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No matter what we do or how perfect our input, the fact is, we are never in control of the outcome of any situation.
Even when we know that we cannot count on a particular result, we tend to expect things to turn out as we’d planned.
And when they don’t, we will look for someone to blame. Some of us are terrific at blaming ourselves and then feeling unnecessary guilt or shame. That’s how hard it is to believe that outcomes are not controllable.
Are we responsible for the fact that life is unpredictable? No, we are not. The only thing required of us is effort. We must keep pushing the wheel forward.
Most of us learn early to confuse effort with outcome. We learn that we must always finish what we start and get good results!
If we don’t learn this in our family of origin, our bosses and workplaces will usually step in to teach us this lesson early on.
We are praised for being extremely responsible and criticized for not being responsible enough.
Is it any surprise that we become so outcome-oriented?
Becoming able to discern the difference between making a responsible effort and taking responsibility for the outcome takes courage and an understanding of our limits and the role of the divine.
Most of us are very good at being future dwellers. As children we planned for the day we would drive a car. As teenagers we planned for the day we’d go to college and/or marry.
As soon as we joined the workforce, we planned on the first promotion and the next one, too.
Looking ahead can have its positive side, of course. We do need to plan where we want to go in our lives, occupationally and personally, in order to seek the right preparation.
The problem comes when we live in the future plan rather than in our current experience; in doing so we miss entirely what our life is teaching us on a daily basis.
We have only so many moments to live, and we have no guarantee beyond this one.
No crystal ball can foretell how much time we have left. But if we wrap ourselves in the present moment, like a soft comforter, we will be at peace. Nor will we live in fear.
Now is synonymous with peace. Should you have any doubt, wrap the comforter around you and test this hypothesis.
Most of us have heard too many tragic stories about friends who died quite unexpectedly, and I always wonder (perhaps you do, too) if they were having fun at the moment of passing.
Were they living in the moment or busy worrying about an upcoming event, or fretting over the outcome of a situation already in motion?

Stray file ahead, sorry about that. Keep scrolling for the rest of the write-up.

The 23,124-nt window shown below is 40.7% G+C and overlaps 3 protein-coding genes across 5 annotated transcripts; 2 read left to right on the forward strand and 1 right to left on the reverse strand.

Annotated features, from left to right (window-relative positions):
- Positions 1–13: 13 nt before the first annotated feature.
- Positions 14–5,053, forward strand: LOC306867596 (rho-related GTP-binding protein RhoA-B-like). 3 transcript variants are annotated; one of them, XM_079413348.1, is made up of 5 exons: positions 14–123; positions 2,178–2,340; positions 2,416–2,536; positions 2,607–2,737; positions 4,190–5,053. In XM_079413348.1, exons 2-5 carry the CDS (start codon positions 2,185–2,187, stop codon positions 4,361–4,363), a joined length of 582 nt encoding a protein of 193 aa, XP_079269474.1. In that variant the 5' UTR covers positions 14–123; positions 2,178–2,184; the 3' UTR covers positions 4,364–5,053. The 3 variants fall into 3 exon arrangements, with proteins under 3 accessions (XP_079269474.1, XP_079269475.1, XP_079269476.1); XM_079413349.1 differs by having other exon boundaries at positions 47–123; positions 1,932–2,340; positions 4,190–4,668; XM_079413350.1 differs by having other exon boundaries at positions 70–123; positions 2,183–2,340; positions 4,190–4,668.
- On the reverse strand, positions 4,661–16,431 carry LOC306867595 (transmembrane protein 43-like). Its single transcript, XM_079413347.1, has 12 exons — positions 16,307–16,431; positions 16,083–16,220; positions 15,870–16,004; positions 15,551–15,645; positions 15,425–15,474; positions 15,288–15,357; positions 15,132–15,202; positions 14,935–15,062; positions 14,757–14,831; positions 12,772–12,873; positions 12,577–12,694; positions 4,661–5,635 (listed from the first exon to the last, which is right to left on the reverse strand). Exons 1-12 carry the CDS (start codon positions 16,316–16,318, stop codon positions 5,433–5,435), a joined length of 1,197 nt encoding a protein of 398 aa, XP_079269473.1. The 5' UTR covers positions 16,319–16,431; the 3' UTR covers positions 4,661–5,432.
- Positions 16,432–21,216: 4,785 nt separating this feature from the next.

Worry is a state of being that is only possible when we are not living in the present.
It is evidence that we are anticipating a future that we think will mimic our past and the painful experiences that we don’t want to repeat.
My wife Kathy often tells me when I get out of sorts: “Don’t get ahead of your nose.” It’s a great reminder that I am projecting, and it quickly brings me back to the present.
I also suggest that whenever thoughts of the future come into your mind, envision blowing them away. This may sound silly but it’s effective. I have used it for years.
In my work as a writer, speaker and minister, I often have a very full schedule.
If I begin to think about every activity on my schedule, or even just one that is a few weeks away, I can get fearful and overwhelmed. At that point, it’s time to return to now.
Whenever I let the future, rather than the present, call to me, I miss the peace of the moment.
At these times, I try to follow the suggestion I just mentioned: I blow my mind free of the thoughts, and I practice, once again, trusting God will help me handle all that I have signed up to do, when the time to do it arrives.
Joy is always available to us, moment by moment. But we must keep our minds open and pay attention.
A closed mind or a mind filled with fear or judgment will never know joy.
A red rose beginning to open, a willow tree swaying in the breeze, the rainbow after a shower, the dew glistening on each blade of grass in the early morning, a baby taking her first steps – all these moments hold the potential for joy.
Every moment of every day we can see evidence of God everywhere. And we can feel overjoyed by this evidence if we want to. The decision is ours.
Bob Mueller is the assistant vice president of mission & stewardship at Hosparus. For information, visit www.bobmueller.org. The views in this column are those of the writer.